Ultimately I was matching your vague claims of "good arguments against the supervenience of consciousness". Anyone can claim there are good arguments for their position, but at the end of the day, it counts for zero until you present them. What you said was entirely vacuous. I matched that with an equally vacuous response.

If you want to proceed, perhaps you could say why you think Frank Jackson's argument is a good arguments against the supervenience of consciousness, because even after reviewing it, I still do not see it.
I'm not saying it's for no reason. I'm saying that at least some decisions are not necessitated by prior conditions. "Happening for no reason" and "necessitated" don't necessarily exhaust the possibilities.
So why do you make these decision if not because of the prior conditions?

Again I will ask, can you give a real-life example?
But I am deciding which factors will have which and how much influence over me and so on ad infinitum. Of course, whatever thought I think will be realized by a set of occurent conditions, but that alone is no reason to think that those conditions are necessitating what I think and do. Common folk attitudes such as anxiety, regret and gratitude point us away from this mechanistic model and towards an emergent locus of cause action and responsibility. These attitudes alone are not determinative, but they give a strong prima facie case that there's something there that reductionism must account for and that it has so far been unable to account for. I'm not arguing for a soul or anything supernatural. A strong emergence would still be completely naturalistic. Could you at least entertain the possibility of such a thing?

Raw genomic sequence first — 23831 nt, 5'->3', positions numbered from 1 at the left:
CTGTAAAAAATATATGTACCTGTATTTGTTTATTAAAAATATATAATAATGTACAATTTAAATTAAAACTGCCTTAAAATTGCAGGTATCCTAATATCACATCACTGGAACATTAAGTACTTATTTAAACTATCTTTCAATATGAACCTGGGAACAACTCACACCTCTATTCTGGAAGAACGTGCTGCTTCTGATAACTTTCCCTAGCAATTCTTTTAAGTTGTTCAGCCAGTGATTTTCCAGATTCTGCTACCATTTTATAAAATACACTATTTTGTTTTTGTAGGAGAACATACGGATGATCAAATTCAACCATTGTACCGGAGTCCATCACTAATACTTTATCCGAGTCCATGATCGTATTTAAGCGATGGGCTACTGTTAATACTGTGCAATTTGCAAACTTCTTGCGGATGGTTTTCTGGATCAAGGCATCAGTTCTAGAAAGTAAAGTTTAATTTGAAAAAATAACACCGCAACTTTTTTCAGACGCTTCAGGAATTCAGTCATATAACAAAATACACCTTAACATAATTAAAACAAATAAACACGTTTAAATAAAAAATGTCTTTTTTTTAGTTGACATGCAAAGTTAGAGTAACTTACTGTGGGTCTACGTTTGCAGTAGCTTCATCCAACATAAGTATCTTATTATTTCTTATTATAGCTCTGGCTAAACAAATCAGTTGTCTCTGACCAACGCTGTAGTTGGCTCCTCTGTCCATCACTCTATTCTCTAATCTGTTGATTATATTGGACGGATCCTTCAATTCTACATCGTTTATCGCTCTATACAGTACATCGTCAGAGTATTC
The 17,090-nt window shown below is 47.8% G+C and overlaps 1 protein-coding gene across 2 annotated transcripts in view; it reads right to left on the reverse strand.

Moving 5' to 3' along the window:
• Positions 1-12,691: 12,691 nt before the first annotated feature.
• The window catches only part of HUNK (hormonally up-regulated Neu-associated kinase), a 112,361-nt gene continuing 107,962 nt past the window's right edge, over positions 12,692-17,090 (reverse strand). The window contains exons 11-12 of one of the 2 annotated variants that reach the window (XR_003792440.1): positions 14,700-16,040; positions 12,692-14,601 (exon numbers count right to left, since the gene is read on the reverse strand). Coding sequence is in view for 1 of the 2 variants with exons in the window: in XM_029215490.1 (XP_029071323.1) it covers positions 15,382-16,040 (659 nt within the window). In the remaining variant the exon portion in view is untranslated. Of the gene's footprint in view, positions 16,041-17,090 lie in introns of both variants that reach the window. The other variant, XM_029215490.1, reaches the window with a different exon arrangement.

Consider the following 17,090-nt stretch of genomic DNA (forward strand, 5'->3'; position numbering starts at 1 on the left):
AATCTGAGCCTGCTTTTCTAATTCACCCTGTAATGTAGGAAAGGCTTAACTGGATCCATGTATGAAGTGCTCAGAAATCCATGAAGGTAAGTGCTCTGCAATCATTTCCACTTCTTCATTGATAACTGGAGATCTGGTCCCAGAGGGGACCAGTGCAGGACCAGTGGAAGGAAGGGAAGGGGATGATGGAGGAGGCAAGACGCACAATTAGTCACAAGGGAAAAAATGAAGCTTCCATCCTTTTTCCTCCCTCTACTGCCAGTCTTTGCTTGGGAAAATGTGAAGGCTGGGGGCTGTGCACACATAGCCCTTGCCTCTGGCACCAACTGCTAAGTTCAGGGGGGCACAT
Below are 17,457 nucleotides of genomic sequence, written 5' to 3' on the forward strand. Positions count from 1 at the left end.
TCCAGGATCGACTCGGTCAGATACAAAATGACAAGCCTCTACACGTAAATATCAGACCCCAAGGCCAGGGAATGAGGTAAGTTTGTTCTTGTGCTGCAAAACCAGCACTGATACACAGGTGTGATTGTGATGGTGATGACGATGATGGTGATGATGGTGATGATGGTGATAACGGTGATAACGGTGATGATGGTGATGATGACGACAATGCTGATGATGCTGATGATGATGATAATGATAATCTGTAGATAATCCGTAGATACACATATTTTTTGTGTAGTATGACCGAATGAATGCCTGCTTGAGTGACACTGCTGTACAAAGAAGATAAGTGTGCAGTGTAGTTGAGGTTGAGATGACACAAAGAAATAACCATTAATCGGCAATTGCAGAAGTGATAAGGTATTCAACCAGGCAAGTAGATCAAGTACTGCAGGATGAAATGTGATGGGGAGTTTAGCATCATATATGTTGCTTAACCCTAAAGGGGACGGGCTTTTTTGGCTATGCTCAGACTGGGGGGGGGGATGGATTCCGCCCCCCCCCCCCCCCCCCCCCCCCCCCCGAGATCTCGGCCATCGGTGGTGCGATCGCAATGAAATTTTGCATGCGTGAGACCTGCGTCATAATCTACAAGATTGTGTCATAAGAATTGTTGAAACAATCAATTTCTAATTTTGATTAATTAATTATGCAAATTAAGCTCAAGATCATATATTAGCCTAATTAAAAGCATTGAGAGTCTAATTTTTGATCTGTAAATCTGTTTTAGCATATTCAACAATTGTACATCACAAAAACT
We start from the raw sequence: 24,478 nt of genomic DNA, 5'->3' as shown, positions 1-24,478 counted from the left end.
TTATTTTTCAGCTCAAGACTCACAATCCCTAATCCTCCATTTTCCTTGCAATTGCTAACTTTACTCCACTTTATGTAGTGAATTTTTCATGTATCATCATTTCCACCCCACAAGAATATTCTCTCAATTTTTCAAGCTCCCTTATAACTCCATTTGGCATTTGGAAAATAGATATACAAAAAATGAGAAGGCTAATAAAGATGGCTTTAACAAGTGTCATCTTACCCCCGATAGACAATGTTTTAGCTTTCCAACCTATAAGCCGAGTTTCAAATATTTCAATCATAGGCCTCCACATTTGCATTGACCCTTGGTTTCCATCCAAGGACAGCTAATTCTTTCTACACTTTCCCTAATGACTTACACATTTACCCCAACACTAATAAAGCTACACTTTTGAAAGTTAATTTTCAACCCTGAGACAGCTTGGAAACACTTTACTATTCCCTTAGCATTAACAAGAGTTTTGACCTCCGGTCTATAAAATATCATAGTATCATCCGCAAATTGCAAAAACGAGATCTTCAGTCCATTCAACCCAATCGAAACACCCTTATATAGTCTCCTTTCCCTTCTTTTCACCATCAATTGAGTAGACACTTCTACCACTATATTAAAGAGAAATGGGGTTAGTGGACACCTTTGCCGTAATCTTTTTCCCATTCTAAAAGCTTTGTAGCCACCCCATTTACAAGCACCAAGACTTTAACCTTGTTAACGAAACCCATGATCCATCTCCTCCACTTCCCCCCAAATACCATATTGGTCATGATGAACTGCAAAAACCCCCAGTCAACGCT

In the second post of this thread I said:

"Purpose emerged from the minds that were a product of evolution. If you want to call that a new mode of causation (as seems reasonable), then I disagree with these purported naturalists.

I became an atheist because the arrangement of atoms in my brain allowed consciousness to emerge, and that allowed me to evaluate the evidence.
"

Does it now transpire that actually you agree with me?
But those outcomes would not be up to me but to a set of prior conditions that just happen to be associated with me.
But that is you!
I don't have those attitudes about any other things associated with me for which i wouldn't normally feel responsibility. There are causal chains that pass through my mental states I do not have these attitudes about and other such chains that I DO have them about. What would distinguish between these two types of chains?
Now sure I understand. Could you give a hypothetical maybe?
That's ridiculous. If the outcome were for no reason at all then I would not have a choice. If I ask for peach pie over apple pie due to a quantum event in my brain, I had no choice. If I ask for it because of a chip in my brain, I had no choice. I have a choice only if I COULD HAVE CHOSEN DIFFERENTLY UNDER THE SAME CONDITIONS.